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How to Sweep the Bigger, Stronger Opponent with Lachlan Giles

How to Sweep the Bigger, Stronger Opponent with Lachlan Giles


We’ve all been there. Regardless of your rank, you’ve probably had the experience of clashing with an experienced wrestler on the BJJ training floor. This kind of run in with a fellow student of grappling can bring about some serious frustration at times. Wrestlers don’t play quite the same game that we do as BJJ practitioners, but this doesn’t mean they can’t throw you some curve-balls and throw a wrench into your plans.

Wrestlers traditionally have phenomenal base and can be incredibly difficult to sweep. With wrestlers also being some of the most conditioned athletes on the planet, they can also possess what seems like an endless gas tank. Wrestlers are aggressive, smart and in many cases incredibly athletic. Attempting to match speed, skill, or athleticism can be a tough way to go about dismantling one of these seasoned athletes.

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Great wrestlers can be a real problem, but it’s not impossible for us to use some good mechanics to try and get the better of a proficient wrestler. Also, don’t get frustrated. Understand that having these fellow grapplers on the mat is a blessing, not a curse. They will help you sharpen your BJJ skills and you will help them to become even more dangerous if you work together.

So how can we get underneath one of these talented folks? With strong a strong base and great top pressure, it can seem like an insurmountable task to achieve position and actually sweep a good wrestler.

Lachlan Giles just happens to have some suggestions for you on how to get ourselves into position, so that we can start reversing these top game titans. In this video, Giles presents us with a very intelligent approach to this conundrum. Have a look at this!


Beginning in half guard and with the two main goals being elevation, and also bringing the passer forward, Giles begins with some important details. First, with his knee shield, Giles recommends keeping it high. Planting it in his partner’s shoulder. His foot is also quite active here, pinching his partners back. Giles prefers this higher shield to a lower one that can be easily folded when heavy forward pressure is present. Then placing his elbow inside of his own knee, Giles establishes his first upper body frame. Look closely here though. Giles cups over the shoulder with this first frame hand, instead of across the body. This prevents the passer from coming forward aggressively and blasting through the structure Giles has built thus far.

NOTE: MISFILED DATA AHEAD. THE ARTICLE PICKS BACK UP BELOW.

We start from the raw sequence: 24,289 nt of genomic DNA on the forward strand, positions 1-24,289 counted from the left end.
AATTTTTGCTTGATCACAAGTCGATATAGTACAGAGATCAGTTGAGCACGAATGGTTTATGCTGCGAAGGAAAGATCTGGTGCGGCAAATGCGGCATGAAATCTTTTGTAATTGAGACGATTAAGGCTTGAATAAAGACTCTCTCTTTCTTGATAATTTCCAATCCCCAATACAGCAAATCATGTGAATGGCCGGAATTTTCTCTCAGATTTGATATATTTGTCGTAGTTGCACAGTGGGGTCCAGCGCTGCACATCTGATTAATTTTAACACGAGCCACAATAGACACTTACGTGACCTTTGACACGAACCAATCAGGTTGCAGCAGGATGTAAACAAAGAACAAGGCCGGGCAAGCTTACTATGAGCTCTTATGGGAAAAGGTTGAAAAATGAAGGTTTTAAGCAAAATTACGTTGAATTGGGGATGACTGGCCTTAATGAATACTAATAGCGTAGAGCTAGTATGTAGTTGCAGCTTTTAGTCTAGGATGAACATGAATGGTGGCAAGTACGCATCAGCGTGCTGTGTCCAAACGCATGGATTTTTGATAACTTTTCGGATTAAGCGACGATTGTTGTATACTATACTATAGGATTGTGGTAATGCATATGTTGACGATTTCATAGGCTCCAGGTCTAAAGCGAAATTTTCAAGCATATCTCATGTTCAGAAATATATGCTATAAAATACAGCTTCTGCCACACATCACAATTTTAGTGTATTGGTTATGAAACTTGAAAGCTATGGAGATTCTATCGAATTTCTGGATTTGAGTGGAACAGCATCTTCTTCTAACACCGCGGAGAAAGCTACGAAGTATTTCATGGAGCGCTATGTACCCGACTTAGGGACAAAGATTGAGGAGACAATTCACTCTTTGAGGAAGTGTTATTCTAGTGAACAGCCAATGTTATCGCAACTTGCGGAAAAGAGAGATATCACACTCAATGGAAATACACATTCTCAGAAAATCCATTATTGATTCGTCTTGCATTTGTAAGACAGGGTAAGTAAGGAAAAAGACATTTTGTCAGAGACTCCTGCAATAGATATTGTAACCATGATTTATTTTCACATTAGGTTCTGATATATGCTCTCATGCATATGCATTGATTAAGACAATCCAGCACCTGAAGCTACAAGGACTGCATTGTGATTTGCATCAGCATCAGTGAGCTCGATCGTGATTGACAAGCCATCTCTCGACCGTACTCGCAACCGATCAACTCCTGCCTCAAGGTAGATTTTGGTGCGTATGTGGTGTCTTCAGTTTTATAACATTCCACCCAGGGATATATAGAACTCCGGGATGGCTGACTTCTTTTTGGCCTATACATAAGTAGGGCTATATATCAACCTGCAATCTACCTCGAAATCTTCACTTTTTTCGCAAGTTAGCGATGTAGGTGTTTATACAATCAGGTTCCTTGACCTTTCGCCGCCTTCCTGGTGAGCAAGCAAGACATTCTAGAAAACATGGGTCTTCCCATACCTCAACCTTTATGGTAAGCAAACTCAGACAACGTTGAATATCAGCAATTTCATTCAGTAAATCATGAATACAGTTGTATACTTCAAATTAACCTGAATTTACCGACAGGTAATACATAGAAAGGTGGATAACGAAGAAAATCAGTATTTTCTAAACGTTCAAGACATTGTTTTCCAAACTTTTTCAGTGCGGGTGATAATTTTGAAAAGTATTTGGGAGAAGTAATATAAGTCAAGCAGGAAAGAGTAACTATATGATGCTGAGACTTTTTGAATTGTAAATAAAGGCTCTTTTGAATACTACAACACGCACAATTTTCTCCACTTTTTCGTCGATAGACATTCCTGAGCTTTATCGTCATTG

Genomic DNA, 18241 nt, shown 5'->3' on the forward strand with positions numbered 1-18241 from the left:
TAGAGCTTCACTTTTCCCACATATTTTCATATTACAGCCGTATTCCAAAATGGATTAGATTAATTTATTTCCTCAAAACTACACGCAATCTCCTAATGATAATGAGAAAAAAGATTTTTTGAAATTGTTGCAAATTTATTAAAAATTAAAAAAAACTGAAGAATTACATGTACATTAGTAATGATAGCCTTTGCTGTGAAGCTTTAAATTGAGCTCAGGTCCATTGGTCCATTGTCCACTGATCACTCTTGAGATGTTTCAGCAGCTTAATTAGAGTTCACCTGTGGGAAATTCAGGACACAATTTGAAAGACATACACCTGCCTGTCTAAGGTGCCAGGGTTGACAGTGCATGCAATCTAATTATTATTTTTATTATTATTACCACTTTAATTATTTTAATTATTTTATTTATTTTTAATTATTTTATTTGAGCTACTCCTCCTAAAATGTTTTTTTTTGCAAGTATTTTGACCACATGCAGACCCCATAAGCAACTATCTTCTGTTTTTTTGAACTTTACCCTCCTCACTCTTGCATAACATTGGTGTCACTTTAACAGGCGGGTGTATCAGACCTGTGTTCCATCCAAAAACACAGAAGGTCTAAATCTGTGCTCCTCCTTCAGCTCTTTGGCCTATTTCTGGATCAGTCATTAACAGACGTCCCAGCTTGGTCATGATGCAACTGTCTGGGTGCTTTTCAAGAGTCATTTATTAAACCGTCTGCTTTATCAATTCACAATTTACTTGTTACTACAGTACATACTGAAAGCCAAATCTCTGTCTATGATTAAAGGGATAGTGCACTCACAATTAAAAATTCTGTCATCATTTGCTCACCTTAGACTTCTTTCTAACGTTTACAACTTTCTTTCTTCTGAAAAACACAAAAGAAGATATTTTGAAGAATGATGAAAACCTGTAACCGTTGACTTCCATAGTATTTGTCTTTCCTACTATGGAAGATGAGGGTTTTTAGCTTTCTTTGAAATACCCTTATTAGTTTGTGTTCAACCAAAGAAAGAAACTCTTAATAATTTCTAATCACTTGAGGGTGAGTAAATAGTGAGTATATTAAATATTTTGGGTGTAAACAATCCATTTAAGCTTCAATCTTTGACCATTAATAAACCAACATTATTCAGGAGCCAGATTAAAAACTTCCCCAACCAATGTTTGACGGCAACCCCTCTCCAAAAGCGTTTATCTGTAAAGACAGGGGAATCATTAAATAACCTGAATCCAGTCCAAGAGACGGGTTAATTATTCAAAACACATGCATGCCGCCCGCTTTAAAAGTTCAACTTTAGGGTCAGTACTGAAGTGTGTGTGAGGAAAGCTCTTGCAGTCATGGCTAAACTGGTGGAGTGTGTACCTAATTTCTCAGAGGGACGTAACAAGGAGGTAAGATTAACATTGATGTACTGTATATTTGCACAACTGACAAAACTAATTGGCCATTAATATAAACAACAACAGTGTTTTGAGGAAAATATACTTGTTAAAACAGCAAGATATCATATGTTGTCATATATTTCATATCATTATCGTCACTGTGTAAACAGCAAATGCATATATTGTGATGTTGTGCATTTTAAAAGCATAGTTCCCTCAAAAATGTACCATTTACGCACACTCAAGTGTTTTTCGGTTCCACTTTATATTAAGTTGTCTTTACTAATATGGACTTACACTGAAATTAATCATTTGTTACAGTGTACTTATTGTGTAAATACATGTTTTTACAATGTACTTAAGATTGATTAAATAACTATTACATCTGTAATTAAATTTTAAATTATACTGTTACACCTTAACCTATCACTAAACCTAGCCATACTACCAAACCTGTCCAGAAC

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With an incredibly strong framework constructed underneath his partner, Giles has bought himself time and made it very difficult for his partner to advance. This next part is another unique concept that I really have never been exposed to. We’ve all probably gotten this far before and then began looking to get under that far leg. The problem is, when we do this, we normally run in to a big fat cross face. This stops our movement, in many cases flattens us out and send us back to the drawing board. Giles, however chooses a different path here. He begins building himself up on to his back hand. As his partner continues to try and come forward, Giles removes this prop and lets the passers momentum do the work. As this occurs, Giles reaches under the leg and achieves position. From this position, the under hook is more than easy to acquire and Giles can now attach himself to his partner in the half guard. Giles reminds us that obtaining this position can take a bit of time in a live setting, so stay the course and keep working back and forth until you secure that deep under hook. 

With a heavy whizzer in place (which will be very likely with a wrestler) it could be difficult for Giles to get up and continue to drive in to his opponent, as he’ll be dealing with some heavy opposing pressure. Instead he opts to travel back underneath his partner, once again securing the under hook on the leg. Here, he switches his half guard hook out for a hook with the top leg and beings to manipulate the knee upward and to the left. Giles also couples this with sliding his right leg under his partner and allows the passer’s knee to rest on the inside of his own knee. This is a very interesting detail I’ve never seen added to this scenario. As you can see, when Giles begins to move under his partner, it guides his partners knee toward the middle, making it easier to perform the reversal. 

Whether the passer is a wrestler, or just a bigger, stronger, heavier opponent, Giles has put next level details to work here in the quest for the reversal. There is no stone left unturned here as Giles has insulated this sweep with unquestionably sound mechanical specifics. These are the kinds of details that win matches and add considerable value to your technique. Great stuff here from one of the best instructors on the planet! 

Leg Lock Anthology: 50/50 by Lachlan Giles
Lachlan is quickly becoming one of the most sought out Instructors in Jiu-Jitsu. Whether it’s Half Guard, No-Gi Chokes, Body Lock Passing, or Leg Locks, you can BET Lachlan has the answers you are looking for. Revitalize your game today with Lachlan Giles!



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